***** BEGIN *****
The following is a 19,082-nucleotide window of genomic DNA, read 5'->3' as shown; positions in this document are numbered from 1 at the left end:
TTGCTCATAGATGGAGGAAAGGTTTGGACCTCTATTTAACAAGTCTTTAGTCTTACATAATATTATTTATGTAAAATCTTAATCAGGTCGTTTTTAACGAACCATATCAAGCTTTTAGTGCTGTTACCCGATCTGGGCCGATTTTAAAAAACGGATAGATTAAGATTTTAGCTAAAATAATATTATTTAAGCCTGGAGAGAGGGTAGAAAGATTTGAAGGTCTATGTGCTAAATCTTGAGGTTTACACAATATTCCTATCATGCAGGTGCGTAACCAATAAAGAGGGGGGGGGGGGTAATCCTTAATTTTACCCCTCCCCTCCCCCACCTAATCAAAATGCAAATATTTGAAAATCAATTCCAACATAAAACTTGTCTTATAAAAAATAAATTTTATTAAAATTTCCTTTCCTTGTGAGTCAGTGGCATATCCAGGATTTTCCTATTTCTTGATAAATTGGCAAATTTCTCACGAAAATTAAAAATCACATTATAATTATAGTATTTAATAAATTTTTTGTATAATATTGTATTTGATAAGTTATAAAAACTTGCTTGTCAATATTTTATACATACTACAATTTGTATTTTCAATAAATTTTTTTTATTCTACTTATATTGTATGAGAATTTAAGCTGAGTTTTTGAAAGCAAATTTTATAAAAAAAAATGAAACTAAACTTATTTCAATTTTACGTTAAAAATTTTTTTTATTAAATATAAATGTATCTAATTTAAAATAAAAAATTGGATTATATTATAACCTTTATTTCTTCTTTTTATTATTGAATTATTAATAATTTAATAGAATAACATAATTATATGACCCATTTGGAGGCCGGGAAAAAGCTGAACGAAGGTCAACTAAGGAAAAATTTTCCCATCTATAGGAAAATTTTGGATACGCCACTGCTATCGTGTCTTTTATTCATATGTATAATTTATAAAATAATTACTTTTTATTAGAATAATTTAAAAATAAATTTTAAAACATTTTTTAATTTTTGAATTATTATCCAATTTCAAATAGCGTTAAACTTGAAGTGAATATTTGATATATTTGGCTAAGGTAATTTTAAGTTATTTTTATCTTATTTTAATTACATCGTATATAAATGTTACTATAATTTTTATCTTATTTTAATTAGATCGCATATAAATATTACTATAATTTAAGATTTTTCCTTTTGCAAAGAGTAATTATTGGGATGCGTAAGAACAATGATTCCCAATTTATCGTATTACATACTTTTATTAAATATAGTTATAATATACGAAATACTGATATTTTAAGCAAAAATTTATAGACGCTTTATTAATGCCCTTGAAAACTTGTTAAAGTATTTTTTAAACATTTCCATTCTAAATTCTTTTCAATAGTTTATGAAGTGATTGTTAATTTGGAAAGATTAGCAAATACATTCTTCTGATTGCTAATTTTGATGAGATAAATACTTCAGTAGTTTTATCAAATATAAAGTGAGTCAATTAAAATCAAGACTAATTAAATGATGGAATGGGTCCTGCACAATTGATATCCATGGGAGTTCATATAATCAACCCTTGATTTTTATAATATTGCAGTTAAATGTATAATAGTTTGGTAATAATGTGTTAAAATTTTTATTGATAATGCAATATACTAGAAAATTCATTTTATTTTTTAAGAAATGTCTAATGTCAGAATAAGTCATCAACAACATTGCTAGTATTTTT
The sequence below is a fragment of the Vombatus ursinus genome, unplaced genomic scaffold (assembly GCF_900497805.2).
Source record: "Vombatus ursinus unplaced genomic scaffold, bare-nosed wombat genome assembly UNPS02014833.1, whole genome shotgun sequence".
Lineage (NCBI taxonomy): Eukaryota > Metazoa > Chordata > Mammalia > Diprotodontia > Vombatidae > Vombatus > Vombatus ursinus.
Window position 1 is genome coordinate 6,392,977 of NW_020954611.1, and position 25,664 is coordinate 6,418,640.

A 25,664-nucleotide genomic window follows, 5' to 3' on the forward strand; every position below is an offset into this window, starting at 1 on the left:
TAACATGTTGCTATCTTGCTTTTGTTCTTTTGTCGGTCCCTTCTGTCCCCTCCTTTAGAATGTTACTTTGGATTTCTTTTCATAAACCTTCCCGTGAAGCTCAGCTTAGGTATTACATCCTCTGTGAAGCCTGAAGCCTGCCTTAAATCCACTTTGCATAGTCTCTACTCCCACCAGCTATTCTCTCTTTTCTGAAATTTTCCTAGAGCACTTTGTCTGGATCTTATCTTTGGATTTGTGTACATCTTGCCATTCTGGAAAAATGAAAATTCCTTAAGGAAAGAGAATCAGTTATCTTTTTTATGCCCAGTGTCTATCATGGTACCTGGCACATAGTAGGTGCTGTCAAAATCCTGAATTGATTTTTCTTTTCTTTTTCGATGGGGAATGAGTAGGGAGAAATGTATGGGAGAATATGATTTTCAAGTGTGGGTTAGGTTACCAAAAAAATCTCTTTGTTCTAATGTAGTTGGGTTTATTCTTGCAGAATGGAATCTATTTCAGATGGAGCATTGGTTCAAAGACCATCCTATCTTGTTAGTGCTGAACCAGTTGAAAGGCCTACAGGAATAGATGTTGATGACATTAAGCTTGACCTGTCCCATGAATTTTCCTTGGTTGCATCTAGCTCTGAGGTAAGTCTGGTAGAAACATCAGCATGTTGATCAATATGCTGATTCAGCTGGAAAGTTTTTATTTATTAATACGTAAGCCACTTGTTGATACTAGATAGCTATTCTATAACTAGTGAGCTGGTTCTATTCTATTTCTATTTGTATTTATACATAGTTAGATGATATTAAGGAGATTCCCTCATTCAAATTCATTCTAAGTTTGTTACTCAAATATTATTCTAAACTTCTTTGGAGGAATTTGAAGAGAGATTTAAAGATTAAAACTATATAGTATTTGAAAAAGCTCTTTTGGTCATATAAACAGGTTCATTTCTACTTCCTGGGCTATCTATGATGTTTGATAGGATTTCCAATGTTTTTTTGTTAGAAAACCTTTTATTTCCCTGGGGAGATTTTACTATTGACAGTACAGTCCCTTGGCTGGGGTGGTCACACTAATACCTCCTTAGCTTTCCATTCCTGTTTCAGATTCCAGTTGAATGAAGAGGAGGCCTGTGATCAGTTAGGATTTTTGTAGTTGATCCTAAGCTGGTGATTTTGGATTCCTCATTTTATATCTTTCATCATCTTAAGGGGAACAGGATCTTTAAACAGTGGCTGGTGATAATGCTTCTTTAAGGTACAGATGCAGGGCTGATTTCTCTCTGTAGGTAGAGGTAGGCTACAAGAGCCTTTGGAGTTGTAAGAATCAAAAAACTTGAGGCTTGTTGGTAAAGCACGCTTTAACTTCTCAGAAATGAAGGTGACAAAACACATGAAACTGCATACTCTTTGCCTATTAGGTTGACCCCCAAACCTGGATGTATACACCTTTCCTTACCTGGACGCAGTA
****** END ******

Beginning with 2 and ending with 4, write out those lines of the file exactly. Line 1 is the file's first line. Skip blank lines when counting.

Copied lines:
TTGCTCATAGATGGAGGAAAGGTTTGGACCTCTATTTAACAAGTCTTTAGTCTTACATAATATTATTTATGTAAAATCTTAATCAGGTCGTTTTTAACGAACCATATCAAGCTTTTAGTGCTGTTACCCGATCTGGGCCGATTTTAAAAAACGGATAGATTAAGATTTTAGCTAAAATAATATTATTTAAGCCTGGAGAGAGGGTAGAAAGATTTGAAGGTCTATGTGCTAAATCTTGAGGTTTACACAATATTCCTATCATGCAGGTGCGTAACCAATAAAGAGGGGGGGGGGGGTAATCCTTAATTTTACCCCTCCCCTCCCCCACCTAATCAAAATGCAAATATTTGAAAATCAATTCCAACATAAAACTTGTCTTATAAAAAATAAATTTTATTAAAATTTCCTTTCCTTGTGAGTCAGTGGCATATCCAGGATTTTCCTATTTCTTGATAAATTGGCAAATTTCTCACGAAAATTAAAAATCACATTATAATTATAGTATTTAATAAATTTTTTGTATAATATTGTATTTGATAAGTTATAAAAACTTGCTTGTCAATATTTTATACATACTACAATTTGTATTTTCAATAAATTTTTTTTATTCTACTTATATTGTATGAGAATTTAAGCTGAGTTTTTGAAAGCAAATTTTATAAAAAAAAATGAAACTAAACTTATTTCAATTTTACGTTAAAAATTTTTTTTATTAAATATAAATGTATCTAATTTAAAATAAAAAATTGGATTATATTATAACCTTTATTTCTTCTTTTTATTATTGAATTATTAATAATTTAATAGAATAACATAATTATATGACCCATTTGGAGGCCGGGAAAAAGCTGAACGAAGGTCAACTAAGGAAAAATTTTCCCATCTATAGGAAAATTTTGGATACGCCACTGCTATCGTGTCTTTTATTCATATGTATAATTTATAAAATAATTACTTTTTATTAGAATAATTTAAAAATAAATTTTAAAACATTTTTTAATTTTTGAATTATTATCCAATTTCAAATAGCGTTAAACTTGAAGTGAATATTTGATATATTTGGCTAAGGTAATTTTAAGTTATTTTTATCTTATTTTAATTACATCGTATATAAATGTTACTATAATTTTTATCTTATTTTAATTAGATCGCATATAAATATTACTATAATTTAAGATTTTTCCTTTTGCAAAGAGTAATTATTGGGATGCGTAAGAACAATGATTCCCAATTTATCGTATTACATACTTTTATTAAATATAGTTATAATATACGAAATACTGATATTTTAAGCAAAAATTTATAGACGCTTTATTAATGCCCTTGAAAACTTGTTAAAGTATTTTTTAAACATTTCCATTCTAAATTCTTTTCAATAGTTTATGAAGTGATTGTTAATTTGGAAAGATTAGCAAATACATTCTTCTGATTGCTAATTTTGATGAGATAAATACTTCAGTAGTTTTATCAAATATAAAGTGAGTCAATTAAAATCAAGACTAATTAAATGATGGAATGGGTCCTGCACAATTGATATCCATGGGAGTTCATATAATCAACCCTTGATTTTTATAATATTGCAGTTAAATGTATAATAGTTTGGTAATAATGTGTTAAAATTTTTATTGATAATGCAATATACTAGAAAATTCATTTTATTTTTTAAGAAATGTCTAATGTCAGAATAAGTCATCAACAACATTGCTAGTATTTTT
The sequence below is a fragment of the Vombatus ursinus genome, unplaced genomic scaffold (assembly GCF_900497805.2).
Source record: "Vombatus ursinus unplaced genomic scaffold, bare-nosed wombat genome assembly UNPS02014833.1, whole genome shotgun sequence".